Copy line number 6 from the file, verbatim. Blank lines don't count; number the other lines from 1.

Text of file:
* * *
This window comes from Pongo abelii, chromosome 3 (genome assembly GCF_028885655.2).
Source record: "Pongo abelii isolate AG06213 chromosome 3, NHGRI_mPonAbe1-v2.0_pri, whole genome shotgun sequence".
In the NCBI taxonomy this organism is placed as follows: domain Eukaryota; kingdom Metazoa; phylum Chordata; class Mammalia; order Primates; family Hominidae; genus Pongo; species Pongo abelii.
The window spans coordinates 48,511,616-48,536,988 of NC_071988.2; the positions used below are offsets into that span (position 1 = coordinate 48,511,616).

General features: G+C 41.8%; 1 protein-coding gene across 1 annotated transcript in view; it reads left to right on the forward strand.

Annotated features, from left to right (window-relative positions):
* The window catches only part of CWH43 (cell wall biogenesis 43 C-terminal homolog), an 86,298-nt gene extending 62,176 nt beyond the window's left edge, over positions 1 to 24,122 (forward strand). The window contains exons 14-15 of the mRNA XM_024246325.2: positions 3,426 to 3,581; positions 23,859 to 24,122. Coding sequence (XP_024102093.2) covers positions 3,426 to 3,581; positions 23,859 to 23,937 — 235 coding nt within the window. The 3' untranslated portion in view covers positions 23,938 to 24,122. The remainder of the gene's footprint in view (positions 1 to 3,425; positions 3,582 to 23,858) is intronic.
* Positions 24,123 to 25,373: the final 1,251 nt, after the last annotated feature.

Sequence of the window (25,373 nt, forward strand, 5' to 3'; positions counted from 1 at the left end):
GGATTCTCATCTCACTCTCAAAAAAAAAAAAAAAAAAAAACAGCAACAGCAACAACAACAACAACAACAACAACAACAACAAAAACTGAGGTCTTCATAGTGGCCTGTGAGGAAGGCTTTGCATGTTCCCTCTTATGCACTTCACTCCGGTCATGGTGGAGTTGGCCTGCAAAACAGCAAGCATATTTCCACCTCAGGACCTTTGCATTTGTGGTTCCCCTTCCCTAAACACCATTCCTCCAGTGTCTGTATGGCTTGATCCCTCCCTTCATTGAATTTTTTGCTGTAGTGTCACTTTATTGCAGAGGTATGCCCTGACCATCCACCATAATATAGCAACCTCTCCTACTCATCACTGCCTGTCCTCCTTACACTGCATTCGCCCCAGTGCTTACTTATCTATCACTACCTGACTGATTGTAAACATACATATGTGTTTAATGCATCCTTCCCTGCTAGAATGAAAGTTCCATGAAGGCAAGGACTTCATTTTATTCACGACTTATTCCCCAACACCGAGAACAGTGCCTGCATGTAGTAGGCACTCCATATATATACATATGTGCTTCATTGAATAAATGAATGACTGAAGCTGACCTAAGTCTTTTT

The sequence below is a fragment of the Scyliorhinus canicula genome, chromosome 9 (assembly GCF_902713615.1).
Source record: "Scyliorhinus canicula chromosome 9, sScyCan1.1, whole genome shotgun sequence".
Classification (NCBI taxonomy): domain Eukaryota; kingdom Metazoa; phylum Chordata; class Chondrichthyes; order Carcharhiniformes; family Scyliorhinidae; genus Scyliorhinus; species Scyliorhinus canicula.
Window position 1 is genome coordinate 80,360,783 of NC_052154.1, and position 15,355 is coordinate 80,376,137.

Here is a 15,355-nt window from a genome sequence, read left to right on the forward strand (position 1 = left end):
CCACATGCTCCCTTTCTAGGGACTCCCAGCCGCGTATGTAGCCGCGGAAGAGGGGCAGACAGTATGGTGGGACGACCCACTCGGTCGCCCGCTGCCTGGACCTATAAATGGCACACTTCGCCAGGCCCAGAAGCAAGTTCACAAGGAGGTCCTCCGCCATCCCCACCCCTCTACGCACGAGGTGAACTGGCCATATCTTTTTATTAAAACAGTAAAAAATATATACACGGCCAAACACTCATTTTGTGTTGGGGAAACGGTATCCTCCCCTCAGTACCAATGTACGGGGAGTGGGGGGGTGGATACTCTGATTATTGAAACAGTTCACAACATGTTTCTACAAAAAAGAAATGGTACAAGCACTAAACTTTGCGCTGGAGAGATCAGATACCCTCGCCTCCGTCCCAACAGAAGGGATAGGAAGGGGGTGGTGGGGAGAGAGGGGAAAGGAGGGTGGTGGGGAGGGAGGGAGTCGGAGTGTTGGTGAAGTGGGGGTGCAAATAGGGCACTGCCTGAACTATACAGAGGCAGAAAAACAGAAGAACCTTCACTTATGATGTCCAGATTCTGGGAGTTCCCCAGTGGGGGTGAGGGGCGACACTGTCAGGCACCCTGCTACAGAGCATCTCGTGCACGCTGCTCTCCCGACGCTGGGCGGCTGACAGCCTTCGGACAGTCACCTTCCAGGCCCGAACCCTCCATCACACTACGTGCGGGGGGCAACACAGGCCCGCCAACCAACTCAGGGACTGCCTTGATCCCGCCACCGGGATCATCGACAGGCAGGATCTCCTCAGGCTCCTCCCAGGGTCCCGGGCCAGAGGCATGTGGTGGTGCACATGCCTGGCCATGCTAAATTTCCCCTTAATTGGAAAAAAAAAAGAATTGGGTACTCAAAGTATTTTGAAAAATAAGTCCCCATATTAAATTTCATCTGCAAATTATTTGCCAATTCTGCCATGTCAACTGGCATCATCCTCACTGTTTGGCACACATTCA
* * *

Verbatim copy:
Annotated features, from left to right (window-relative positions):